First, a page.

n. a building for dwelling in: a dwelling-place: an inn: household affairs: a family: kindred: a trading establishment: one of the twelve divisions of the heavens in astrology: one of the estates of the legislature (House of Lords or Upper House House of Commons or Lower House; also Upper and Lower Houses of Convocation House of Representatives &c.): at Oxford 'The House ' Christ Church College: the audience at a place of entertainment a theatre &c. (a full house a thin house): (coll.) the workhouse:—pl. Houses (howz′ez).—v.t. House (howz) to protect by covering: to shelter: to store: to provide houses for.—v.i. to take shelter: to reside.—ns. House′-ā′gent one who has the letting of houses; House′-boat a barge with a deck-cabin that may serve as a dwelling-place; House′-bote wood that a tenant may take to repair his house or for fuel; House′-break′er one who breaks open and enters a house by day for the purpose of stealing; House′-break′ing; House′-carl a member of a king or noble's bodyguard in Danish and early English history; House′-dū′ty -tax a tax laid on inhabited houses; House′-fac′tor (Scot.) a house-agent; House′-fa′ther the male head of a household or community; House′-flag the distinguishing flag of a shipowner or company of such; House′-fly the common fly universally distributed; House′hold those who are held together in the same house and compose a family.—adj. pertaining to the house and family.—ns. House′holder the holder or tenant of a house; House′keeper a female servant who keeps or has the chief care of the house: one who stays much at home; House′keeping the keeping or management of a house or of domestic affairs: hospitality.—adj. domestic.—n. House′-leek a plant with red star-like flowers and succulent leaves that grows on the roofs of houses.—adj. House′less without a house or home: having no shelter.—ns. House′-line (naut.) a small line of three strands for seizings &c.; House′maid a maid employed to keep a house clean &c.; House′-mate one sharing a house with another; House′-moth′er the mother of a family the female head of a family; House′-room room or place in a house; House′-stew′ard a steward who manages the household affairs of a great family; House′-sur′geon the surgeon or medical officer in a hospital who resides in the house—so also House′-physi′cian; House′-warm′ing an entertainment given when a family enters a new house as if to warm it; Housewife (hows′wīf huz′wif or huz′if) the mistress of a house: a female domestic manager: a small case for articles of female work.—adj. House′wifely.—n. House′wifery—(Scot.) House′wifeskep.—House of call a house where the journeymen of a particular trade call when out of work; House of correction a jail; House of God prayer or worship a place of worship; House of ill fame a bawdy-house.—A household word a familiar saying; Bring down the house to evoke very loud applause in a place of entertainment; Cry from the house-top to announce in the most public manner possible; Household gods one's favourite domestic things—a playful use of the Roman penates (q.v.); Household suffrage or franchise the right of householders to vote for members of parliament; Household troops six regiments whose peculiar duty is to attend the sovereign and defend the metropolis; Housemaid's knee an inflammation of the sac between the knee-pan and the skin to which housemaids are specially liable through kneeling on damp floors.—Inner House the higher branch of the Scotch Court of Session its jurisdiction chiefly appellate; Outer House the lower branch of the Court of Session.—Keep a good house to keep up a plentifully supplied table; Keep house to maintain or manage an establishment; Keep open house to give entertainments to all comers; Keep the house to be confined to the house; Like a house afire with astonishing rapidity; The Household the royal domestic establishment.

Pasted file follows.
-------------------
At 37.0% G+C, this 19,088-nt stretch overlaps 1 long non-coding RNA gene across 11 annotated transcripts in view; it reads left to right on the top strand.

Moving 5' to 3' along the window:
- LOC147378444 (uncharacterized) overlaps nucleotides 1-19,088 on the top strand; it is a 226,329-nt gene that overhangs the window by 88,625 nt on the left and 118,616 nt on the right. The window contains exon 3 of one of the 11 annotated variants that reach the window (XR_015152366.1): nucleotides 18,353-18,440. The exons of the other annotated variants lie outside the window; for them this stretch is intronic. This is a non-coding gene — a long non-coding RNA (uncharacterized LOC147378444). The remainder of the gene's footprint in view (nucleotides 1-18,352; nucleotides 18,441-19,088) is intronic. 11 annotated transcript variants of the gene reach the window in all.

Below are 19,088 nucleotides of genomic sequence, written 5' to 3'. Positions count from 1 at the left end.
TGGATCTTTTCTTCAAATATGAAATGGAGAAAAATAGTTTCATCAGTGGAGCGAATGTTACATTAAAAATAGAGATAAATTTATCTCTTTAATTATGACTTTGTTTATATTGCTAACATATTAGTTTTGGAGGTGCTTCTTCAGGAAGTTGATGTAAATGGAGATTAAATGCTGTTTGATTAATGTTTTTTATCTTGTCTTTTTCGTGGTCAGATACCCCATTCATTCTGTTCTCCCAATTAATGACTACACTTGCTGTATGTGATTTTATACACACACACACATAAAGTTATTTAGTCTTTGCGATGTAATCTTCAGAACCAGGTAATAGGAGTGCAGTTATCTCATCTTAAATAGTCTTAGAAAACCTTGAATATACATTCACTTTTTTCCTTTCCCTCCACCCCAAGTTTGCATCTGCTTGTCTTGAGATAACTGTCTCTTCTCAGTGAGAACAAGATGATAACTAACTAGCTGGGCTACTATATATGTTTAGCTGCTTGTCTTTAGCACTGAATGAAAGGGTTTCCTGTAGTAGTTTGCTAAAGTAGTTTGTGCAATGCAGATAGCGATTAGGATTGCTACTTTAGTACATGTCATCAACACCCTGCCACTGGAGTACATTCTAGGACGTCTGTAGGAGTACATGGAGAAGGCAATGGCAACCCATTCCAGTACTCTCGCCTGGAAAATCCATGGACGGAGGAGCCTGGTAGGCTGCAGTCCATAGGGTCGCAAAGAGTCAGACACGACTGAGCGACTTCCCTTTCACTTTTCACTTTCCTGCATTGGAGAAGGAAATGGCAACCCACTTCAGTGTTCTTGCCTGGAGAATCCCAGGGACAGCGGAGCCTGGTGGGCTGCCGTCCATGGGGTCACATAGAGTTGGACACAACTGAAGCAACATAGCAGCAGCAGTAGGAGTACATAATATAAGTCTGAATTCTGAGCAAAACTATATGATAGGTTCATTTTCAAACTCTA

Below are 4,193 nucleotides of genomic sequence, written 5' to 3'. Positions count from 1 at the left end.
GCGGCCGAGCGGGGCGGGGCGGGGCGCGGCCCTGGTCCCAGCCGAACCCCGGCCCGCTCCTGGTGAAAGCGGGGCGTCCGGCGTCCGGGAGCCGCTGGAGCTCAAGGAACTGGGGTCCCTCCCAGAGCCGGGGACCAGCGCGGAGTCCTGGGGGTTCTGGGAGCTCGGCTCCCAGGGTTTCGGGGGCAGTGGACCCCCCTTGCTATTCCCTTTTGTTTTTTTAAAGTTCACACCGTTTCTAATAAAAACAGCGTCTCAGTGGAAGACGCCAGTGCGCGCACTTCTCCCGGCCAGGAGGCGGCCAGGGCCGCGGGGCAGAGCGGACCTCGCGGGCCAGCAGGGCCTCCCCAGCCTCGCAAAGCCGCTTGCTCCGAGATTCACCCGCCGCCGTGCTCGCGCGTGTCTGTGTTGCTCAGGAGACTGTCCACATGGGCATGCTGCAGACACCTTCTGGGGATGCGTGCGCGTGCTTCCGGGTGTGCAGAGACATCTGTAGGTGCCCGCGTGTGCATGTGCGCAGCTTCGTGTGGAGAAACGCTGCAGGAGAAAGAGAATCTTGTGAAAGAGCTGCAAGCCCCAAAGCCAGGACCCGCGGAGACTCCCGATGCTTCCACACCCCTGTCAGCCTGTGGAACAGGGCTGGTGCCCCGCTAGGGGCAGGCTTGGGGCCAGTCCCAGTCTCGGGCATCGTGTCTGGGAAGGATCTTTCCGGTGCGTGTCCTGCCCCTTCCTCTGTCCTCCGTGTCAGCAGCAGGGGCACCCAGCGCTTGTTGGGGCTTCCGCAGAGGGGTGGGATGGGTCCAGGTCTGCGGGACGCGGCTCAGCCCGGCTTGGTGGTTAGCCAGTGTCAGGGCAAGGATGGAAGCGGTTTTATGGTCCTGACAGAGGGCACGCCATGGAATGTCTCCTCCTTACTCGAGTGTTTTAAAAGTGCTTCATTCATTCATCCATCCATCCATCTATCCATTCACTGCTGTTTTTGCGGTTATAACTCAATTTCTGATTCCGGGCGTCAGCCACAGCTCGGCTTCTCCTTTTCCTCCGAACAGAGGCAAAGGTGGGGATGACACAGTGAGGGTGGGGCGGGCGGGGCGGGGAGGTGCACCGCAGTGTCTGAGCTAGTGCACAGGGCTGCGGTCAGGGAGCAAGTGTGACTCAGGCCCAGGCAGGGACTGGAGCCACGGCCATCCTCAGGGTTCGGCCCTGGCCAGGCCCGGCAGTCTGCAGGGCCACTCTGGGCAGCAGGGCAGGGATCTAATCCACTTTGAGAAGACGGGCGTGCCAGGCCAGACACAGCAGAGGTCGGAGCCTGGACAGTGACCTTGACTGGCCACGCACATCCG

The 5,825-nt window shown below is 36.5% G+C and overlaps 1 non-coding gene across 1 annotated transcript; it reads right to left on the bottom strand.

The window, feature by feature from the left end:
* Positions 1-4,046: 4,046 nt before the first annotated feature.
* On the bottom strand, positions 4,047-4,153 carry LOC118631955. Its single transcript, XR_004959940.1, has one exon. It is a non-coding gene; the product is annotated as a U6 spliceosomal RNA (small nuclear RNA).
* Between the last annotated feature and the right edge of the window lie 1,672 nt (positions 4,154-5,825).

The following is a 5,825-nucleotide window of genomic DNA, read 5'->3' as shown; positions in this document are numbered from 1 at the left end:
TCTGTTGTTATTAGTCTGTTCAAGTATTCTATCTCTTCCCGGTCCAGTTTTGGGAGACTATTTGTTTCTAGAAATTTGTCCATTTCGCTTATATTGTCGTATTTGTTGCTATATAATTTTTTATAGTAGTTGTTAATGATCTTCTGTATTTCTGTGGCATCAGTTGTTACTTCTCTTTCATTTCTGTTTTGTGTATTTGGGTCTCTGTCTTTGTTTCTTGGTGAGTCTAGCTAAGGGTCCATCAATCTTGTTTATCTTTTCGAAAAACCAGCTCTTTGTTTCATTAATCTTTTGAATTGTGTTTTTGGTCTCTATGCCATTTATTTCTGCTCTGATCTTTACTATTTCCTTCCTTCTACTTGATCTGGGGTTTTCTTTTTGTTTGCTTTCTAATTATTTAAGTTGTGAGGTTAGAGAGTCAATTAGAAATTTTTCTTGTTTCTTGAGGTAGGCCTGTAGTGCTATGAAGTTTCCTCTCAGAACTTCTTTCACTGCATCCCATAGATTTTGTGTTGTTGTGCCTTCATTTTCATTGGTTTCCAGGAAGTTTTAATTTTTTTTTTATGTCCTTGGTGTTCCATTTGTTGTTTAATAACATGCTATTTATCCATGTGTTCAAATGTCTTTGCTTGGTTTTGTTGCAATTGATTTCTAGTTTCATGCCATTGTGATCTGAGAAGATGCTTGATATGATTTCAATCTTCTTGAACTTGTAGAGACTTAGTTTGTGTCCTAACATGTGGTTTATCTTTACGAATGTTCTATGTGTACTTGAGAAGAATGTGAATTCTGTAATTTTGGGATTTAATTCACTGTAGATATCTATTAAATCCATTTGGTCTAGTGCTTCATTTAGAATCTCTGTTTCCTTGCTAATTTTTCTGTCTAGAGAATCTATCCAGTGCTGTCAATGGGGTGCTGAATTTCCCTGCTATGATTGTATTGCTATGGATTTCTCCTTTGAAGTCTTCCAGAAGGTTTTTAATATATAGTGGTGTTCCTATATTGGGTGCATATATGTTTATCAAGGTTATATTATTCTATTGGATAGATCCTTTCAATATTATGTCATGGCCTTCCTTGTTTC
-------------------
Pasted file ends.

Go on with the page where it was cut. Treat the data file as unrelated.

Unserious Contents or Definition
To dream of a boarding house, foretells that you will suffer entanglement and disorder in your enterprises, and you are likely to change your residence.
To see a glass house, foretells you are likely to be injured by listening to flattery. For a young woman to dream that she is living in a glass house, her coming trouble and threatened loss of reputation is emphasized.
To dream of building a house, you will make wise changes in your present affairs. To dream that you own an elegant house, denotes that you will soon leave your home for a better, and fortune will be kind to you. Old and dilapidated houses, denote failure in business or any effort, and declining health. See Building.